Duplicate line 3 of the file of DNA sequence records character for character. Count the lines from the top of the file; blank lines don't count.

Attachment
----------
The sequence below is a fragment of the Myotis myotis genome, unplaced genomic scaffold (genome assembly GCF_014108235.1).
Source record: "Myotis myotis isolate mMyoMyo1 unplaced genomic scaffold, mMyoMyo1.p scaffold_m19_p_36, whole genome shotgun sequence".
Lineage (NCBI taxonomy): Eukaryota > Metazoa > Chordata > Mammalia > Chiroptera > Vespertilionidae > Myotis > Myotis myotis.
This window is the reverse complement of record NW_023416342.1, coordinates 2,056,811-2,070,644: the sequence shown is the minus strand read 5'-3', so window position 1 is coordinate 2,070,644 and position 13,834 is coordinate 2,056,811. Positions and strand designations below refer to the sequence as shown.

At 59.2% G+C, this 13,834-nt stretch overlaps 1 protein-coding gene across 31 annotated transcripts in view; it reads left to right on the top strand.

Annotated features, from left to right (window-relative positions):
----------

Lineage (NCBI taxonomy): Eukaryota > Metazoa > Chordata > Mammalia > Chiroptera > Vespertilionidae > Myotis > Myotis myotis.